10 Best Practices for Effective Team Building

10 Best Practices for Effective Team Building

As we approach the quarter pole of the 21st century, it has become apparent that the pace of technological change is not slowing down. Rather, we’ve come to expect disruptive, industry-altering innovation as the new norm.

The impact of this economy on business and employment is twofold: Not only are people in task-focused jobs being replaced by automation technology at an increasing rate, but companies are also restructuring to be leaner and more adaptable. Hierarchical structures — where people have well-defined, highly specific duties — are giving way to flatter ones. Cross-functional collaboration and teamwork are the new keys to success.

With artificial intelligence taking on repetitive task work, it falls on human teams to develop and execute a strategy that drives profit and increases client retention. Therefore, it’s more important than ever for organizations to ensure their teams are built for maximum effectiveness. Good teamwork requires a tricky balance, but by adhering to the 10 best practices outlined below, leaders and team members can realize their shared objectives:

Establish Trust

The foundation of any lasting relationship, professional or personal, is trust. In a professional setting, team members have to know others will deliver on promises, support shared goals, pitch in during challenging times and maintain open communication. Doing so often requires making yourself vulnerable and not trying to come across as perfect or putting on a show to guard against people getting to know the “real you.”

58% of people say they trust strangers more than their own boss. This is truly shocking! If someone struggles to trust even their own boss, they likely don’t trust who they work with either.

If you put your trust in team members, and they return that trust, the team bond is strengthened.

How might you accomplish strengthening this bond?

  • Having patience – trust is built over time, so be tolerant and considerate of any mistakes.
  • Remaining calm – this will inspire trust and loyalty because your employees know where they stand with you.
  • Being transparent, open and flexible – being open and transparent will help to get rid of any mistrustful perceptions.
  • Providing mutual feedback – the key is to have a plan in place and a process to follow.
  • Ongoing team exercises – a few examples include the human knot, scavenger hunts and having employees maintain eye contact for 60 seconds.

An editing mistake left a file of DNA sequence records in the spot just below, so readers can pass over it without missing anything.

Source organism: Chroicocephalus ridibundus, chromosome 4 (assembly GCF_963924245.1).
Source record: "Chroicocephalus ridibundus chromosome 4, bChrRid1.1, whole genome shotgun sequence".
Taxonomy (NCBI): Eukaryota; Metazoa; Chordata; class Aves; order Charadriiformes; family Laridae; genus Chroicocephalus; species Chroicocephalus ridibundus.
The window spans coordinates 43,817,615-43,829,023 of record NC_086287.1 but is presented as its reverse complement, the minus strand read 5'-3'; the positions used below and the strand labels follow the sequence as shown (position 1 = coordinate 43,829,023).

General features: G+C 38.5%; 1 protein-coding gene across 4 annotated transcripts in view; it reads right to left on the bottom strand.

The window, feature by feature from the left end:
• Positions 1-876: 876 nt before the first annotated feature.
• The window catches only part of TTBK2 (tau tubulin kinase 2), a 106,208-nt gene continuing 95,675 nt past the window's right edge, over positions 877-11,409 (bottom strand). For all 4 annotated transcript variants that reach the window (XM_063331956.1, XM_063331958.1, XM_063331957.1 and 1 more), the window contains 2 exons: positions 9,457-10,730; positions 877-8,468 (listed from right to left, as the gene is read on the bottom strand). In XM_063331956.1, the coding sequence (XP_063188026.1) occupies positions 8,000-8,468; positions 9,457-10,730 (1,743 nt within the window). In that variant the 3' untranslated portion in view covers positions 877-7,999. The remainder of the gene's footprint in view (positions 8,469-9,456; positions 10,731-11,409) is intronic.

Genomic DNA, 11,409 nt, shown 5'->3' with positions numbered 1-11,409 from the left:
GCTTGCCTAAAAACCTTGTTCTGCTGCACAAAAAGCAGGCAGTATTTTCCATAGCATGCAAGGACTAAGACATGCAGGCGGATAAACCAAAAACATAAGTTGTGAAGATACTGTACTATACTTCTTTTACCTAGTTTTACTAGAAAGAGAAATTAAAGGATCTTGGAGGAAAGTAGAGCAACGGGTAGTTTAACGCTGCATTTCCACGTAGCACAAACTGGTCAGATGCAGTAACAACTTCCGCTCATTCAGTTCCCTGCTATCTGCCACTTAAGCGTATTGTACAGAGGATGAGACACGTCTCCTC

Understand Yourself

Achieving self-awareness about your strengths, limitations, motivations and tendencies will help you contribute most effectively to the team by taking on the tasks for which you are best suited and by eliminating behaviors that hinder the attainment of shared goals.

According to an American Management Association study, “a high self-awareness score was the strongest predictor of overall success.”

Understand Others

Just as you have a personal work style, so does everyone on your team. Instead of expecting others to operate according to your style, seek awareness of their strengths and limitations.

People who are able to understand others possess the following skills:

  • Pick up on any emotional cues (verbal and non-verbal) – the tone of voice, body language and other non-verbal ways of communication.
  • Actively listen to what others have to say – this will help the person speaking to feel more at ease and able to communicate better.
  • Aware that not everyone has the same point of view – show sensitivity and understand their perspective.
  • Provide assistance – depending on the understanding of the emotions and needs of the person.

By learning about each other’s intrinsic motivations and work styles, team members can understand why people do what they do and reduce unproductive conflict.

Define Roles

It takes different types of personalities to make a team run effectively. Some people are better communicators, some have brighter ideas and some are more efficient and organized. By defining responsibilities beyond specific tasks and thinking about team roles holistically, a team can maximize the talents of the individual members while forming a single entity with the power to achieve great things.

Team Roles Include:

  • Champion – someone who promote ideas, rallies the group and drives change.
  • Creator – someone who generates ideas, designs solutions and welcomes creative challenges.
  • Implementer – someone in charge of the daily work activities and administration tasks.
  • Facilitator – someone who manages relationships within the team and externally; they are the glue that holds everything together.

Set Ground Rules